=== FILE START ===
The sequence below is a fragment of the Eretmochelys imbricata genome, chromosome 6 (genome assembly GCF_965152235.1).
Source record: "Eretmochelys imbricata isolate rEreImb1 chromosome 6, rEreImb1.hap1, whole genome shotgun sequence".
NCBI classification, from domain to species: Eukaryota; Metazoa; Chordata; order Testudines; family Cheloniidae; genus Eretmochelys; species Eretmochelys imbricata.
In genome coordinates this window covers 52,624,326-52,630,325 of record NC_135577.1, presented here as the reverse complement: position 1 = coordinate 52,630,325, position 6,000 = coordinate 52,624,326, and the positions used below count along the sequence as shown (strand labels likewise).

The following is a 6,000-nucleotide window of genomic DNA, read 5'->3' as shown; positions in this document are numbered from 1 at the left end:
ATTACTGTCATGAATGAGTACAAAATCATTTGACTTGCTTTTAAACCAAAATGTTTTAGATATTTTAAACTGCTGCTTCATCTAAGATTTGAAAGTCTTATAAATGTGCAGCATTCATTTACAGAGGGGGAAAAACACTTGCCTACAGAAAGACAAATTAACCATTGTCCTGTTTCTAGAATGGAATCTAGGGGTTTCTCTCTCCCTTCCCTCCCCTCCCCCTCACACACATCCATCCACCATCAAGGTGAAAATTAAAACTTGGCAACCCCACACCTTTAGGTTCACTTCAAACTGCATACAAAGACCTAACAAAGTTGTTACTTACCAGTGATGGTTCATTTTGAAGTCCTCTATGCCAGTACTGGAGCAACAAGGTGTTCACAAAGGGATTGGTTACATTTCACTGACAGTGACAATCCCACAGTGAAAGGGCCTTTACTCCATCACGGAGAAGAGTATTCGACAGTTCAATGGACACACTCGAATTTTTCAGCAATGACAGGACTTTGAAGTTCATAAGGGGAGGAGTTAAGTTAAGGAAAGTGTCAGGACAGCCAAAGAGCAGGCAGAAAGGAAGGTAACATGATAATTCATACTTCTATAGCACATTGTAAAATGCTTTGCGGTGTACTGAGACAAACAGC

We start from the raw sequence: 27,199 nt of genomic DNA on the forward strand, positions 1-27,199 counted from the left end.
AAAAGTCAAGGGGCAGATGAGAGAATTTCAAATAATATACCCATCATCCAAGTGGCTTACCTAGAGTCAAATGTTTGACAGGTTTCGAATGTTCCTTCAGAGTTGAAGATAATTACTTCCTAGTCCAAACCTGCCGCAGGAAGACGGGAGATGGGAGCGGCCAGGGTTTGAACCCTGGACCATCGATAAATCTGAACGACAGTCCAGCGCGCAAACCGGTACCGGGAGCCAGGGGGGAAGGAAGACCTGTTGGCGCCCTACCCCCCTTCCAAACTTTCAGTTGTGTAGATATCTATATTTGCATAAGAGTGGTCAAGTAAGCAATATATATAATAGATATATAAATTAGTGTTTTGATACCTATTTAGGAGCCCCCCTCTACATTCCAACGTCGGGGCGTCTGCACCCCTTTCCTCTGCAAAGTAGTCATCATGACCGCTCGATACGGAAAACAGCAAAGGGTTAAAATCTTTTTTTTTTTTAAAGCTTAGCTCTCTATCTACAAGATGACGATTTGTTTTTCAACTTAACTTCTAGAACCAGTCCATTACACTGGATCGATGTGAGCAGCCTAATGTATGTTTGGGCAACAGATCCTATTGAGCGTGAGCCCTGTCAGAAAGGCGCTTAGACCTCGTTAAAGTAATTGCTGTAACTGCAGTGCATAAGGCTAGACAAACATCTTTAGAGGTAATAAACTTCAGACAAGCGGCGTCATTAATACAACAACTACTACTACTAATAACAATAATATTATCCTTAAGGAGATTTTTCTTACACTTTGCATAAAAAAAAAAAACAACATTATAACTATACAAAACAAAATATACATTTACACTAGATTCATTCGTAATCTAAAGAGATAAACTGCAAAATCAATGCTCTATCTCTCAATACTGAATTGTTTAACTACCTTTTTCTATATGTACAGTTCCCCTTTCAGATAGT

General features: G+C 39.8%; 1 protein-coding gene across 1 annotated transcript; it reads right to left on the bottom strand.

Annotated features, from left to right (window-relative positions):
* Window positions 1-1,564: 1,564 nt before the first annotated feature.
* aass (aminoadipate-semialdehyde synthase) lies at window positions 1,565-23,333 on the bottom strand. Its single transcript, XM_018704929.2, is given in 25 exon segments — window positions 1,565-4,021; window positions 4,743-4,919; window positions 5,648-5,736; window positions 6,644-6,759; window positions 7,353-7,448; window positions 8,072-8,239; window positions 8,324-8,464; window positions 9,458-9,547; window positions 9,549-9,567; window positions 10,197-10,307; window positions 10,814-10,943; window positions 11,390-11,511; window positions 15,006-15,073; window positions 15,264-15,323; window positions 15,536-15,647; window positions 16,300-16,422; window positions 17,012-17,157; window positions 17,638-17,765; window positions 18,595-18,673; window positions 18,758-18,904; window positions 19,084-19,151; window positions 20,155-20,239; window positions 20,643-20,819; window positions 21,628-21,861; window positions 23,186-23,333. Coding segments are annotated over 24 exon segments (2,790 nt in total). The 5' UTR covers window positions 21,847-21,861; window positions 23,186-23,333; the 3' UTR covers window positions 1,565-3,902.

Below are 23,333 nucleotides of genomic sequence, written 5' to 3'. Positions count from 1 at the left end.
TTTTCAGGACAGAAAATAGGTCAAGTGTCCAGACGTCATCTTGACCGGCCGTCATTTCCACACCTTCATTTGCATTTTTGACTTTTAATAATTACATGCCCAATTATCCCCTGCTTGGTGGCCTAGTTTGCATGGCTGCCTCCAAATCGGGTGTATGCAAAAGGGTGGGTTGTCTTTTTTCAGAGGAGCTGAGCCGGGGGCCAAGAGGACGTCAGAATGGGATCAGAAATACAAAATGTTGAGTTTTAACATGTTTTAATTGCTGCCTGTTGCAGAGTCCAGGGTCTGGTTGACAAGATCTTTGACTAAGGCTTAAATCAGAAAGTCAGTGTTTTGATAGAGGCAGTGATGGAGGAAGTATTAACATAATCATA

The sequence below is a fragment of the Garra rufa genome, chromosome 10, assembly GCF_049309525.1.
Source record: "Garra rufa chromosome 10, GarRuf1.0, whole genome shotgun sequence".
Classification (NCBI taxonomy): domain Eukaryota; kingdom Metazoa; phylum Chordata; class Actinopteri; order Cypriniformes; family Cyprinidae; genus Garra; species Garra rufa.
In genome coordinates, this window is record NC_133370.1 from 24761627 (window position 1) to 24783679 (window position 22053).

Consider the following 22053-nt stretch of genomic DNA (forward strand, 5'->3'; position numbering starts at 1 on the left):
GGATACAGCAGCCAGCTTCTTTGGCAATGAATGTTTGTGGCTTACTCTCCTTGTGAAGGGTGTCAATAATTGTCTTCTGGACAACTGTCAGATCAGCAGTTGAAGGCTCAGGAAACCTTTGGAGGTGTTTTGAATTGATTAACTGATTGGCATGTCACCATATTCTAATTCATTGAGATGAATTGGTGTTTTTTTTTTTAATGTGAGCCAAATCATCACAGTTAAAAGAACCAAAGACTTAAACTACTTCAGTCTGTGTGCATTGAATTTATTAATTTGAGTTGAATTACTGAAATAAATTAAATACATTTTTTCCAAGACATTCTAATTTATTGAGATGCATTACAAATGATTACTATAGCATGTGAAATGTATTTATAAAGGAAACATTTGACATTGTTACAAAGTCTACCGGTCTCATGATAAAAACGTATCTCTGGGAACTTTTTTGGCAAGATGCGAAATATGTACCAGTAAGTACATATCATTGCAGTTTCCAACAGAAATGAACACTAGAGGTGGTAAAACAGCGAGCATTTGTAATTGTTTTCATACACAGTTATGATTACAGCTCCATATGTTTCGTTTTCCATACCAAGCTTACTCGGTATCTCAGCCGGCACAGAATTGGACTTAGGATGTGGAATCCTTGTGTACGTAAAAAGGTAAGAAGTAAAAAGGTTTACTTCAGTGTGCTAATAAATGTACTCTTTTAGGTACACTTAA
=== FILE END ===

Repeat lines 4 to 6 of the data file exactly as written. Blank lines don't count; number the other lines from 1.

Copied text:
In genome coordinates this window covers 52,624,326-52,630,325 of record NC_135577.1, presented here as the reverse complement: position 1 = coordinate 52,630,325, position 6,000 = coordinate 52,624,326, and the positions used below count along the sequence as shown (strand labels likewise).

The following is a 6,000-nucleotide window of genomic DNA, read 5'->3' as shown; positions in this document are numbered from 1 at the left end:
ATTACTGTCATGAATGAGTACAAAATCATTTGACTTGCTTTTAAACCAAAATGTTTTAGATATTTTAAACTGCTGCTTCATCTAAGATTTGAAAGTCTTATAAATGTGCAGCATTCATTTACAGAGGGGGAAAAACACTTGCCTACAGAAAGACAAATTAACCATTGTCCTGTTTCTAGAATGGAATCTAGGGGTTTCTCTCTCCCTTCCCTCCCCTCCCCCTCACACACATCCATCCACCATCAAGGTGAAAATTAAAACTTGGCAACCCCACACCTTTAGGTTCACTTCAAACTGCATACAAAGACCTAACAAAGTTGTTACTTACCAGTGATGGTTCATTTTGAAGTCCTCTATGCCAGTACTGGAGCAACAAGGTGTTCACAAAGGGATTGGTTACATTTCACTGACAGTGACAATCCCACAGTGAAAGGGCCTTTACTCCATCACGGAGAAGAGTATTCGACAGTTCAATGGACACACTCGAATTTTTCAGCAATGACAGGACTTTGAAGTTCATAAGGGGAGGAGTTAAGTTAAGGAAAGTGTCAGGACAGCCAAAGAGCAGGCAGAAAGGAAGGTAACATGATAATTCATACTTCTATAGCACATTGTAAAATGCTTTGCGGTGTACTGAGACAAACAGC